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Paul Poulton Interview

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Paul Poulton Interview

The latest “15 questions” feature is with guitarist Paul Poulton. Paul has been playing live across the county for 25+ years and has a wealth of experience to share with other guitarists. Guitar Jar caught up with Paul to quiz him on his guitar equipment, technique and his experiences of being a full time musician…

Tone is in the fingers… it comes from practice and lots of it, there’s no short cut…

  1. Paul PoultonHi Paul, before we get into the details of your equipment and technique, can you give Guitar Jar readers an insight to why you first picked up the guitar and how long you’ve been playing?
    My dad sent me to piano lessons when I was four. I didn’t enjoy the strict regime of learning notation. Then one day the radio was on and I heard John Peel playing an old blues player called Lightnin’ Hopkins, he played acoustic guitar and made the notes bend. I was fascinated and loved the sound. So I persuaded my dad to get me guitar, he got me an acoustic, I played it every day.
  2. In the first few years in learning the instrument, which guitarist(s) were you influenced by the most and why?
    One of the first concerts I went to was a Rory Gallagher gig at Birmingham Town Hall; he played a beat up Fender Stratocaster and made it talk using a lot of blues scale. But I also enjoyed Ronnie Wood’s playing too; he used Major tonality so it was the best of both worlds. I learned the blues scale first, looking back I’m impressed with myself because there were no teachers around in those days and I picked the scale up by trial and error listening to bands. I even got the flat 5 in there. I picked up the major scale later and that often shows in my playing. Blues first and melody later.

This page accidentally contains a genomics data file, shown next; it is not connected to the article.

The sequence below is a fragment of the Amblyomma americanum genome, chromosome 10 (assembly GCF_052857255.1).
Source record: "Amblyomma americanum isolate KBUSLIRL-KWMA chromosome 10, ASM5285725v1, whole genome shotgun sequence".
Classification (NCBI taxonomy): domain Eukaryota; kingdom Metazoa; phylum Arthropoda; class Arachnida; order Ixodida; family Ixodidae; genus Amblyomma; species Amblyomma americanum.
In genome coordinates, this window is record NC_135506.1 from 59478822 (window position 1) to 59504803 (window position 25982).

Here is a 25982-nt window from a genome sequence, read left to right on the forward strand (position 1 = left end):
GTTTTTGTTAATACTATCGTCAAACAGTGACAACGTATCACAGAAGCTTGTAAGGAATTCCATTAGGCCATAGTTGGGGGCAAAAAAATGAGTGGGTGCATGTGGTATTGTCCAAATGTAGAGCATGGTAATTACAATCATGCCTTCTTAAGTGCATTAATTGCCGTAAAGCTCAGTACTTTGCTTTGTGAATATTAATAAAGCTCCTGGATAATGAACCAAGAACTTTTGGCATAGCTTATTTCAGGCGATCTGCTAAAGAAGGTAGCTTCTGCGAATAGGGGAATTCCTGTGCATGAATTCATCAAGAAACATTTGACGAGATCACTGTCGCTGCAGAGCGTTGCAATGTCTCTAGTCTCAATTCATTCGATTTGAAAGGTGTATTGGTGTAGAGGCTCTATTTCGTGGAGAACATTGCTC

3. Can you tell our readers more about the Paul Poulton Project? When did the band start, who else makes up the band and how often are you gigging? Is it your full time job?
    Yes it’s a full time job, I registered myself as self-employed back in 1984 and did sessions in the studio and played with other bands, then in 1988 a record company called Big Feet Music offered me a deal to record my own music, they had their own studio and I took about three months to record it. It was called “I Think I’m Being Followed”. My girlfriend was working for Big Feet’s Management/Agency getting their artists gigs arranged. The first gig I got sent to as a solo artist was a youth club in Liverpool’s inner-city. The youth leader said “I hope these kids like you, the last singer we had had his car turned over on its roof.” I was really nice to the kids there and they liked my set and left my car alone.I did about 110 solo gigs that year. But as I got invited to bigger venues I started to put a band together, and named it the Paul Poulton Project because I write the songs and sing them. These days it’s mostly band gigs that I do, although I still love to do acoustic gigs. My band used to be a 7 piece and I had some excellent players in it, Ken Higgins played bass for a while, he’s with Corinne Bailey Rae now, Mark Walker played keyboards he’s a top session player with a number of chart bands. Musicianship has always been a high priority with the band. One day we played in a pub in Wolverhampton and the stage is a small one, so we played it as a three piece, guitar, drums and bass. I enjoyed it a lot because I had space to play my guitar which I hadn’t had too much of with seven in the band. Ross Lander plays bass now, he is a very hot player from Huddersfield, and he’s been in the band for about three years. Aron Bicskey is a Hungarian who lives in England, he plays drums, and he has a special feel that works well with two English musicians.